This code makes your iOS app run indefinitely in the background. Copy and paste the below methods into a singleton / manager which handles the tasks you need to perform in the background.

// @interface

// Declare Private property
@property (nonatomic) UIBackgroundTaskIdentifier backgroundTask;

// ...

// Copy into

- (void)setupBackgrounding {
    [[NSNotificationCenter defaultCenter] addObserver: self selector: @selector(appBackgrounding:)
                                                 name: UIApplicationDidEnterBackgroundNotification
                                               object: nil];
    [[NSNotificationCenter defaultCenter] addObserver: self selector: @selector(appForegrounding:)
                                                 name: UIApplicationWillEnterForegroundNotification
                                               object: nil];

- (void)appBackgrounding: (NSNotification *)notification {
    [self keepAlive];

- (void) keepAlive {
    self.backgroundTask = [[UIApplication sharedApplication] beginBackgroundTaskWithExpirationHandler:^{
        [[UIApplication sharedApplication] endBackgroundTask:self.backgroundTask];
        self.backgroundTask = UIBackgroundTaskInvalid;
        [self keepAlive];

- (void)appForegrounding: (NSNotification *)notification {
    if (self.backgroundTask != UIBackgroundTaskInvalid) {
        [[UIApplication sharedApplication] endBackgroundTask:self.backgroundTask];
        self.backgroundTask = UIBackgroundTaskInvalid;
  • 8
    Unfortunately, on iOS7 this only works for about three minutes for me. – Jelle Feb 5 '14 at 13:28
  • Actually a lot of IoT commercial apps use this. – rismay May 10 '16 at 15:13
  • 4
    Will Apple reject this app? – nghien_rbc Jul 27 '16 at 2:18
  • It code works for 3 minutes only for iOS 7 and above. I checked this with iOS 9 and iOS 10 too. – Anil Gupta Aug 14 '17 at 7:15

You can't. Unless your app uses audio, voip or gps. What you can do is notify the user (via local notifications) that the time is almost up and ask him to open/close the app.

Also if you just need to notify the user, you can use push notifications.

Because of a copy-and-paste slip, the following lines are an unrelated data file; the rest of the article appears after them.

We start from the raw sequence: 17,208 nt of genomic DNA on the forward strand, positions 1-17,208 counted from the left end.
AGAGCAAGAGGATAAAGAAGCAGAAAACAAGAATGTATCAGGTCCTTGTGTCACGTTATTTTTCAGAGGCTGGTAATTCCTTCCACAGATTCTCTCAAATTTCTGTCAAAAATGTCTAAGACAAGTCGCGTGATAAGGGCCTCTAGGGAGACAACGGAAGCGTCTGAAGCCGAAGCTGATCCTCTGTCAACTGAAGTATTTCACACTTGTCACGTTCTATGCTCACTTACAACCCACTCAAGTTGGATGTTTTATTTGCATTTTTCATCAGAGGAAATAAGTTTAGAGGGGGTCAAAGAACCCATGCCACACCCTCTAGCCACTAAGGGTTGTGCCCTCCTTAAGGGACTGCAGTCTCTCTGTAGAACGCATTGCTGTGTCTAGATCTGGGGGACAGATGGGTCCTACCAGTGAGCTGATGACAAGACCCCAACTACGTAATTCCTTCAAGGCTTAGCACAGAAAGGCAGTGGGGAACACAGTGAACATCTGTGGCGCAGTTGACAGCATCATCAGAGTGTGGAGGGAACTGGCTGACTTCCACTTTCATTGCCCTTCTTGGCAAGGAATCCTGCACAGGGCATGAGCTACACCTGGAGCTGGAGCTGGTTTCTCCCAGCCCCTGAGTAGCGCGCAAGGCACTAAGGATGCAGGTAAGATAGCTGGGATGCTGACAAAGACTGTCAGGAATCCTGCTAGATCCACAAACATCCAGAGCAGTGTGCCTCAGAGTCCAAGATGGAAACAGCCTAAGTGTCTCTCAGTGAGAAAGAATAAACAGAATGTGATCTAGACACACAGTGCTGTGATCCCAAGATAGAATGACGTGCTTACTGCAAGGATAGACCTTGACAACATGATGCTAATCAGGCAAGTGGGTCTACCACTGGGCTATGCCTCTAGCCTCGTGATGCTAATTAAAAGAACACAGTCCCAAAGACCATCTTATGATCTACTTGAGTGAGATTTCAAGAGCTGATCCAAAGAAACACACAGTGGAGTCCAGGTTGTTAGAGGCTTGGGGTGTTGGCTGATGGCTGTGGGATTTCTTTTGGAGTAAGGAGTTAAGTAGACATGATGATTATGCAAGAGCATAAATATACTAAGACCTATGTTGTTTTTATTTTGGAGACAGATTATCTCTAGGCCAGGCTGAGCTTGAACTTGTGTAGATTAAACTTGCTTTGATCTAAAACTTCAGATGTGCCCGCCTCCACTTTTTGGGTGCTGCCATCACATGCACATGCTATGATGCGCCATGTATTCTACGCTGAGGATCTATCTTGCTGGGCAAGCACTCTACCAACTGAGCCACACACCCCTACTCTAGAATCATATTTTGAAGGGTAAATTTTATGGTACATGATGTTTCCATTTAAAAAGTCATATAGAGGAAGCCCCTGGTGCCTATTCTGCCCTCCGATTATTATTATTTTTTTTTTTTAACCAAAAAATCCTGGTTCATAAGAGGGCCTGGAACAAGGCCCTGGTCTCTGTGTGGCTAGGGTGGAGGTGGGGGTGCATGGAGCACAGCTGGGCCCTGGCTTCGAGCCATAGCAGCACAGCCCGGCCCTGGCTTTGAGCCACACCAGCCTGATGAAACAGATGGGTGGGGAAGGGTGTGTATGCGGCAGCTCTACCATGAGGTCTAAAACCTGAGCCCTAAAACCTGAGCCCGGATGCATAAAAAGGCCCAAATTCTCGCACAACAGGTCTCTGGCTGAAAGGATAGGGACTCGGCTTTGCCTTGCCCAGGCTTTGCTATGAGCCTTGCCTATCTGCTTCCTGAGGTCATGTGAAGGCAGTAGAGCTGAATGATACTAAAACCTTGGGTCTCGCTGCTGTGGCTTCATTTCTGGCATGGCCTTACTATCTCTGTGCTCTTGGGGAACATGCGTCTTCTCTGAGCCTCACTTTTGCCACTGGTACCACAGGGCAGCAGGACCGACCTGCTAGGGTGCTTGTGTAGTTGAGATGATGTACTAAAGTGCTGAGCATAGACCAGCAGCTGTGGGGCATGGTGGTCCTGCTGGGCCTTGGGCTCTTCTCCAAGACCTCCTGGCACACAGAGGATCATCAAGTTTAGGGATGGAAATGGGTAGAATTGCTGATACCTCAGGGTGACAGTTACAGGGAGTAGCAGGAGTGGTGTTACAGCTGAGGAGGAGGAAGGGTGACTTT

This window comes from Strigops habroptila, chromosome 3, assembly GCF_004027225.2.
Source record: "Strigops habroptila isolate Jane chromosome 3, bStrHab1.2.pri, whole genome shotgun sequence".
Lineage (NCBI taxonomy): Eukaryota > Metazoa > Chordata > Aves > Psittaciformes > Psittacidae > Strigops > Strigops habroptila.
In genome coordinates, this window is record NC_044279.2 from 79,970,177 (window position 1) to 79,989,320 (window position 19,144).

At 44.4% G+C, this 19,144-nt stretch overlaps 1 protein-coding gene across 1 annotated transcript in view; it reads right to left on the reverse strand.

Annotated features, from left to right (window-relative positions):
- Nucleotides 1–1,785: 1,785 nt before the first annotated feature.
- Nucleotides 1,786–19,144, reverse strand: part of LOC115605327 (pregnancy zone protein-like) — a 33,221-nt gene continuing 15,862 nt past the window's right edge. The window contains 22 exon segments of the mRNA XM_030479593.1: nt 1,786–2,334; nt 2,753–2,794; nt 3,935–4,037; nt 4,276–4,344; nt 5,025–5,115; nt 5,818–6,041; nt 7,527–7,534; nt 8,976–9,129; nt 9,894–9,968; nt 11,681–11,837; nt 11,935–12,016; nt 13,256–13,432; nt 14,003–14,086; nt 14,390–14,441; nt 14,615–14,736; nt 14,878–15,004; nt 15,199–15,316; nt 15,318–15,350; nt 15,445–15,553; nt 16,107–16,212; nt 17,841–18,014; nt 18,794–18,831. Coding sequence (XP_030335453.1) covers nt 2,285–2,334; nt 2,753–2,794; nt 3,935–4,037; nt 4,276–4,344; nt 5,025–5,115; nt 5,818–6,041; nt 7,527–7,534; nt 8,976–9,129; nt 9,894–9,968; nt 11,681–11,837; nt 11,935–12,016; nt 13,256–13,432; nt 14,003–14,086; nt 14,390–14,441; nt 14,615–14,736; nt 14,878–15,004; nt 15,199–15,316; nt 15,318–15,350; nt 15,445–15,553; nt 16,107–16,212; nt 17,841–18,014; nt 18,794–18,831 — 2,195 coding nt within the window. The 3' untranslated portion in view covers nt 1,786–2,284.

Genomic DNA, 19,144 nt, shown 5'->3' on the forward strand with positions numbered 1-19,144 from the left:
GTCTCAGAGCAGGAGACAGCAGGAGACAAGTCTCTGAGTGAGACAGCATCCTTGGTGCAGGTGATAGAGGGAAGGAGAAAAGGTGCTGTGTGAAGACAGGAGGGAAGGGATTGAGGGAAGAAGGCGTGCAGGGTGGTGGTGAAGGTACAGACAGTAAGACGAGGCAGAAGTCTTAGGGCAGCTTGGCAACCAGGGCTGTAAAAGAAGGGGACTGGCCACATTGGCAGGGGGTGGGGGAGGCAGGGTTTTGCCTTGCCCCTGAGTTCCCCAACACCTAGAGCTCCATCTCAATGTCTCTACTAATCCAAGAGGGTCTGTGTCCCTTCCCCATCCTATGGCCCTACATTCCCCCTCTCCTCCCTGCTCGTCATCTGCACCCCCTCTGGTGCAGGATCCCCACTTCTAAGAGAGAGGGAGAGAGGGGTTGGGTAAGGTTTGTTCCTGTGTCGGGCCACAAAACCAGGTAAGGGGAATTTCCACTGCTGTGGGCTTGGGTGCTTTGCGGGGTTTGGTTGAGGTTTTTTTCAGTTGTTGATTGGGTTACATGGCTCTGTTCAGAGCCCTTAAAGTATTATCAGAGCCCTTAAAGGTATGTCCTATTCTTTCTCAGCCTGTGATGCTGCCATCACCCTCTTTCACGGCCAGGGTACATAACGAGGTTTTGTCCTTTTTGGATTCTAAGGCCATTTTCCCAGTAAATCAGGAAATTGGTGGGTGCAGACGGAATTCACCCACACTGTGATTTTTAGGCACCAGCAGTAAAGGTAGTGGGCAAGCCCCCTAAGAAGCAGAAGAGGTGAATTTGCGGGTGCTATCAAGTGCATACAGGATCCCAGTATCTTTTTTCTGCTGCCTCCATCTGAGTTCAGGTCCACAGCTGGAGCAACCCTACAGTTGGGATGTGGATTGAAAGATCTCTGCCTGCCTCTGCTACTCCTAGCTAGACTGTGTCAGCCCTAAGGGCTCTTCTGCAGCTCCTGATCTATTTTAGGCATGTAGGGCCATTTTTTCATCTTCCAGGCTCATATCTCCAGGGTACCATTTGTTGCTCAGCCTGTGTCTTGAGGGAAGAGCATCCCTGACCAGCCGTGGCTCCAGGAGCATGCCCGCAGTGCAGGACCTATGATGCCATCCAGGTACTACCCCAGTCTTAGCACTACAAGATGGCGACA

https://github.com/yarodevuci/backgroundTask Check my code here I am using audio player that plays blank wav file Works perfectly on IOS 8 Battery usage around 10% in 24 hour period How to use:

var backgroundTask = BackgroundTask()
backgroundTask.startBackgroundTask() //Starts playing blank audio file. You can run NSTimer() or whatever you need and it will continue executing in the background.

backgroundTask.stopBackgroundTask() //Stops the task

Warning: Apple will reject this if you try to submit it!


If your App type is not one of VOIP/Audio/Location....(check Background Modes),

or you don't want to specify your App as a background App, you can implement beginBackgroundTaskWithName:expirationHandler or beginBackgroundTaskWithExpirationHandler to ask for more time to run your process in background. You can find the detailed description here

Apps moving to the background are expected to put themselves into a quiescent state as quickly as possible so that they can be suspended by the system. If your app is in the middle of a task and needs a little extra time to complete that task, it can call the beginBackgroundTaskWithName:expirationHandler: or beginBackgroundTaskWithExpirationHandler: method of the UIApplication object to request some additional execution time. Calling either of these methods delays the suspension of your app temporarily, giving it a little extra time to finish its work. Upon completion of that work, your app must call the endBackgroundTask: method to let the system know that it is finished and can be suspended.

Each call to the beginBackgroundTaskWithName:expirationHandler: or beginBackgroundTaskWithExpirationHandler: method generates a unique token to associate with the corresponding task. When your app completes a task, it must call the endBackgroundTask: method with the corresponding token to let the system know that the task is complete. Failure to call the endBackgroundTask: method for a background task will result in the termination of your app. If you provided an expiration handler when starting the task, the system calls that handler and gives you one last chance to end the task and avoid termination.

Your Answer

By clicking “Post Your Answer”, you agree to our terms of service, privacy policy and cookie policy

Not the answer you're looking for? Browse other questions tagged or ask your own question.